Of the 3866 funds in the Investment Association universe, roughly 110 hold Google parent company Alphabet in their top-10 holdings, while 101 invest in Facebook, according to FE.
Amazon is the most popular of the traditional Fang stocks (Facebook, Amazon, Netflix and Google), appearing in the top 10 holdings of 155 funds in the IA universe, despite being the most expensive of the bunch, trading at $1,714 per share. Only eight funds are invested in Netflix.
But Baillie Gifford is part of a small handful of fund groups that has all four Fang stocks in their top-10. Two of its funds, Baillie Gifford American and Global Select, have holdings in the Silicon Valley quartet.
The only other IA recognised fund that invests in all four stocks is the Goldman Sachs US Focused Growth Equity Portfolio.
A slightly wider pool of 12 funds invests in just Facebook, Amazon and Alphabet, including the Axa Framlington Global Technology fund, which was the sixth best performing fund over the first half of the year.
There is noticeable overlap between the top 10 investments in the Scottish Mortgage trust and the American fund but also the Long Term Growth fund.
Amazon is the largest holding across all three, making up 10.5% of the 7.5bn trust and over 9% of the pair of Oeics. Technology is the theme dominating the portfolios, which sport the same Silicon Valley tech giants, Facebook, Netflix and Tesla, in their top 10 investments.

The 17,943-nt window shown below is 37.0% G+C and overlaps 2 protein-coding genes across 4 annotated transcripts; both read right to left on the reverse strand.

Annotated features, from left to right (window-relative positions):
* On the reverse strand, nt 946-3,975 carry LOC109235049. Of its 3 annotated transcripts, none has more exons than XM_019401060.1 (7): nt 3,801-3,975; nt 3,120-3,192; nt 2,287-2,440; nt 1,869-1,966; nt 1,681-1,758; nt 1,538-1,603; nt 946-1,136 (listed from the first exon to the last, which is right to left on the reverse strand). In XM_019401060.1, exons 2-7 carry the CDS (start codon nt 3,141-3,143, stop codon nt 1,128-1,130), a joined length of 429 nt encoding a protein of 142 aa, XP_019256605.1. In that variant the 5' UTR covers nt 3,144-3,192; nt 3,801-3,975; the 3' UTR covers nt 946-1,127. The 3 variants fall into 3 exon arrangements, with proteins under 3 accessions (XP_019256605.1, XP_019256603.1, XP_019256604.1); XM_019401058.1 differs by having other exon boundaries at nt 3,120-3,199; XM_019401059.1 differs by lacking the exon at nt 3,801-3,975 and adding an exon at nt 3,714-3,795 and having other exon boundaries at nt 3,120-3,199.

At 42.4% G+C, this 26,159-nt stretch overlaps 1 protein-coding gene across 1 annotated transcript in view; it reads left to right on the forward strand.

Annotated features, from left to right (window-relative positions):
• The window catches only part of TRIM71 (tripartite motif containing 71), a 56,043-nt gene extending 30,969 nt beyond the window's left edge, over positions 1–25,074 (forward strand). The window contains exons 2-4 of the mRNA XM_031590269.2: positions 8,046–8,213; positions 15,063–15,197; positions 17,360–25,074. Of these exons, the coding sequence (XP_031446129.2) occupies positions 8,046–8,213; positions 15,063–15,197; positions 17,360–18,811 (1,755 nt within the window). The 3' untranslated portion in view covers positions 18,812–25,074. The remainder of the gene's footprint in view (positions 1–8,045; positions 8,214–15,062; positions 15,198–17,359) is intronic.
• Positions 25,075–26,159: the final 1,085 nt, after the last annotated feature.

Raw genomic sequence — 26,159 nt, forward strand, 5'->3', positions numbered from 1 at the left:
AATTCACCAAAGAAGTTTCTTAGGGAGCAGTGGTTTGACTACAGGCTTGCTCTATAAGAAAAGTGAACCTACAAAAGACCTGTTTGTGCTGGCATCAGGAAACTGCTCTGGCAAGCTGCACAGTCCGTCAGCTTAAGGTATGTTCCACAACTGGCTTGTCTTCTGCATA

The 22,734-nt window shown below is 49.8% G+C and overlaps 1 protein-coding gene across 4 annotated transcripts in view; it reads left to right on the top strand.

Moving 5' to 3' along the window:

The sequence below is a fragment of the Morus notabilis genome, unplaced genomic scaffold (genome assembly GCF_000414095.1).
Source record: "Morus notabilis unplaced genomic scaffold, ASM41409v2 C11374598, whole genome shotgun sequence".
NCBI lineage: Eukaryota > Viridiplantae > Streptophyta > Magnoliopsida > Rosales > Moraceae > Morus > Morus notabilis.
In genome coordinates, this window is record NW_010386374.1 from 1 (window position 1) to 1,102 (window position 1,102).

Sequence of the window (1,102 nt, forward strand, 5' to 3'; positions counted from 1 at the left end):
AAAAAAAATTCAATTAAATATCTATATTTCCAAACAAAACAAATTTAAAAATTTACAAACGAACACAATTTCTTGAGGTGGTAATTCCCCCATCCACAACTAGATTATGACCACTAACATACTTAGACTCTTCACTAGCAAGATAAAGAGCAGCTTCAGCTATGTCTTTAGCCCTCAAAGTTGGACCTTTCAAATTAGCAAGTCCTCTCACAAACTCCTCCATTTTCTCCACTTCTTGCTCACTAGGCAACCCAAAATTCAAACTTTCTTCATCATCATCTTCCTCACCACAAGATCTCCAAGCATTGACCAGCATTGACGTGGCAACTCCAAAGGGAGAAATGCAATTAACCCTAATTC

Scottish Mortgage and Long Term Growth share large weightings toward Chinese heavyweights Tencent, Alibaba and Baidu.
In the past, Baillie Gifford has justified overlap in its top 10 holdings by pointing out that $17 trillion or half of the wealth creation from the S&P 500 in 90 years has come from 90 out of 25,000 companies.
“If you buy their funds and you look at what they own, then you know the strategy you’re playing and either you agree with them or you don’t agree with them,” says McDermott.
“Baillie Gifford are not hiding what they do. They are an out and out growth manager with a big weight to tech which they think is a huge disruptor and still underappreciated from a growth perspective. You can’t help but admire their conviction really.”